Business Times: Wed, Aug 08
WITH City Developments Ltd's second-quarter results briefing just around the corner, one question on the minds of analysts and investors would be whether the group will make any pronouncements on succession planning.
After all, it was just two months ago that rival CapitaLand announced that its president and chief executive, Liew Mun Leong, would retire on June 28, 2013, when he turns 67. An external headhunter has been appointed to review internal and external candidates for a successor and one is likely to be named within three to six months. CapitaLand is part of the Temasek stable.
CDL is part of the Singapore Hong Leong Group, set up by the late Kwek Hong Png, father of Kwek Leng Beng. The son is now executive chairman of the Singapore Hong Leong Group and its listed property arm, CDL. Mr Kwek is 71, and could well continue to helm the group for several more years.
However, it would be good if CDL discloses the designated successor to Mr Kwek, as investors would prefer to have greater certainty about the group's future leadership.
It would be a fair guess that Mr Kwek's successor would be a family member. There's no dearth of experienced candidates within the group from Mr Kwek's fellow second-generation family members - including his brother Leng Joo, 58, who is CDL managing director; cousin Leng Peck, 55, who also sits on the CDL board.
There are also promising candidates among third-generation Kweks, including Sherman Kwek, son of the executive chairman and who oversees CDL's China business; and Mr Kwek Leng Joo's elder son, Eik Sheng, who heads CDL's corporate development department. A year ago, at the group's Q2 2011 results briefing, Mr Kwek Leng Beng said: "I am not averse personally to getting an outsider to come and run the company . . . if my relatives or my son cannot perform."
At the same time, he made this clear: "I love working. I would like to work as long as possible; if not, I can become an adviser because of my years of experience - if my mind is sound."
While shareholders will be heartened by Mr Kwek's passion and dedication, perhaps this year he will report some progress on just whom he is grooming to eventually take over the reins at CDL. The property doyen has much wisdom to impart to his successor, having led the group through various market ups and downs - such as the 1996 anti-speculation measures, followed by the Asian Financial Crisis, which led to seven years of famine in the Singapore private residential property market, and more recently the global financial crisis and Lehman's collapse in 2008, which created another property downturn. While that was shortlived, with a strong recovery that began in 2009, Mr Kwek has had to steer the group through various rounds of cooling measures.
Mr Kwek's track record shows far more hits than misses. He's one of the highest-paid CEOs among Singapore property developers but he is also one of the hardest-working head honchos around. An astute industry player, he not only has more than four decades of real estate experience, but is an old hand in the hotels and finance businesses (he helms Hong Leong Finance), not forgetting his experience in trading and manufacturing.
At CDL, he has always strived to safeguard shareholders' interest even if this has meant having to resist pressure from analysts to say, go on an "asset-light" strategy and constantly recycle capital in financial engineering feats to shore up the bottom line.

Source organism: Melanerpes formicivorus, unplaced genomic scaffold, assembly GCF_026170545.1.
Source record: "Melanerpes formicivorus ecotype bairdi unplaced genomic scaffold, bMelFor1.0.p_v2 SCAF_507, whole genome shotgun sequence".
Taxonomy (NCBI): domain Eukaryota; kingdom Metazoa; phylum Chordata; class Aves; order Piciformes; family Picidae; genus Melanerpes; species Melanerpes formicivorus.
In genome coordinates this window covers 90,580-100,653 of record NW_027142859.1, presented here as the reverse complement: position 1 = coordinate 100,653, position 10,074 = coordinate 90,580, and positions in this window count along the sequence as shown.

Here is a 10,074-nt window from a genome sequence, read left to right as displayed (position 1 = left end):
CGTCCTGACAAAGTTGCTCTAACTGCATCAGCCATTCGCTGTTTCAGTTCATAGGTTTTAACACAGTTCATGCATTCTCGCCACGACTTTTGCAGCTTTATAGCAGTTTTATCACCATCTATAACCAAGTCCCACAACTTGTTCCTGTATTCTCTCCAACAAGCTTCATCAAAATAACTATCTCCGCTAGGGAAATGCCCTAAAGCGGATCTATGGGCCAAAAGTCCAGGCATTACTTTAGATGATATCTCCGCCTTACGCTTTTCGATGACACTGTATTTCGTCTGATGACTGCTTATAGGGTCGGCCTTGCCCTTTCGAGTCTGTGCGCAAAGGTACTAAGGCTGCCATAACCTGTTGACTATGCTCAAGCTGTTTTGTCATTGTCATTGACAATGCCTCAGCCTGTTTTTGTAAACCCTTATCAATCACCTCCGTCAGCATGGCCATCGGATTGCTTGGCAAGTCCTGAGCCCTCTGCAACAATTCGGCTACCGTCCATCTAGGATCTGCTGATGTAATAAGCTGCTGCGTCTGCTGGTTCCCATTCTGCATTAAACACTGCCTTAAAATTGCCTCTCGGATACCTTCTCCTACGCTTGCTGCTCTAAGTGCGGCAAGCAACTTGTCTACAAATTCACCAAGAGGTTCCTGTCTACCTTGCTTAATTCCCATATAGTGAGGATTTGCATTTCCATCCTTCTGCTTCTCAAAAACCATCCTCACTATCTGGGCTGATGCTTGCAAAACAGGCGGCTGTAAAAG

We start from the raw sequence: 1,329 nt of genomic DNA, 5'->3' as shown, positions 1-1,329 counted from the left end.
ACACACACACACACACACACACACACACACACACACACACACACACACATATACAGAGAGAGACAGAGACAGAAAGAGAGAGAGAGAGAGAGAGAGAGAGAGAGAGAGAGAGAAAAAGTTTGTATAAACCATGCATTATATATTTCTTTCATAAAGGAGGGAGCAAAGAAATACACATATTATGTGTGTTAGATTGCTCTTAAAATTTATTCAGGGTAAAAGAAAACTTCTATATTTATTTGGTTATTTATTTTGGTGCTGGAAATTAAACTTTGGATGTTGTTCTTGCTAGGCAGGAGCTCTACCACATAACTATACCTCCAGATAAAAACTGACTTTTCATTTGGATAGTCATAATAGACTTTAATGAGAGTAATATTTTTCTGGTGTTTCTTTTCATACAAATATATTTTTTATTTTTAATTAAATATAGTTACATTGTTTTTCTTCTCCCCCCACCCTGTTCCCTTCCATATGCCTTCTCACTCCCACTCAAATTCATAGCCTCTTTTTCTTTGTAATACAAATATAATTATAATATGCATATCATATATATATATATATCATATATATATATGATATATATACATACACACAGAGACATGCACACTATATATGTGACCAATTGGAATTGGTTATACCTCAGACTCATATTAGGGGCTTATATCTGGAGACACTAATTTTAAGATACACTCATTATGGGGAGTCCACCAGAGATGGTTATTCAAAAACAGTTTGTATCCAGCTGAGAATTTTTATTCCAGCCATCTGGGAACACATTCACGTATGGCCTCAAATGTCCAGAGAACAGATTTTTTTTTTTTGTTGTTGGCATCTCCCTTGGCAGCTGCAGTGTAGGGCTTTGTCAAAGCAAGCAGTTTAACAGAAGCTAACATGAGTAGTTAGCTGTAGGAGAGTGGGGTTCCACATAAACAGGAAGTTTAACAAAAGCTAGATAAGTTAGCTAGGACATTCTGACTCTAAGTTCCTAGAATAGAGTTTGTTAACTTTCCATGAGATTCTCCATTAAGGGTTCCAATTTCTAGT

Mr Kwek took about a decade to embark on developing the group's historic site at Tomlinson/Tang-lin/Cuscaden roads - partly because of interruption from the Asian crisis property downturn but also because he appreciates the rarity of such a prime freehold site and knows how difficult it would be to find a replacement site once it's developed.
One of his biggest strengths is that he has treated shareholders' money like his own - with great care. The Kwek family's privately held Hong Leong Group owns about half of CDL and with Mr Kwek at the helm, management's interests are closely aligned with shareholders'.
Mr Kwek has also proven his critics wrong most of the time on a host of matters, including the timing of land purchases.
Of course, there have been a few setbacks - such as a delay in completing the South Beach project opposite Raffles Hotel due to escalation in construction costs in 2008, the global financial crisis and issues with earlier partners - Istithmar and Elad Group - which have since exited the project. When the site was awarded in 2007, CDL had indicated that the project would be ready this year.
Hopefully, with a new partner in place - Malaysia's IOI group - the project will have a smooth completion by the September 2016 deadline stipulated by the authorities.
CDL has also been a late bloomer in China - missing out on much of the property development boom in the world's fastest-growing economy that other Singapore groups including CapitaLand and Keppel Land have enjoyed. The group finally boarded the China bandwagon in August 2010, setting up CDL China, which owns a 36-storey office building, Tianjin City Tower, and has acquired three development sites - two in Chongqing and one in Suzhou.
Still, on the whole, Mr Kwek has achieved far more successes than he has faced setbacks.
On paper, it looks like he will be a tough act to follow. Even as we toast his achievements and wish him a long and healthy life, perhaps it is time the market is told if the search for a successor has begun. Or better still, exactly what the succession plan is.
Martin Koh | 86666 944 | R020968Z
Sherry Tang | 9844 4400 | R020241C
Senior Sales Director
DTZ Debenham Tie Leung (SEA) Pte Ltd (L3006301G)
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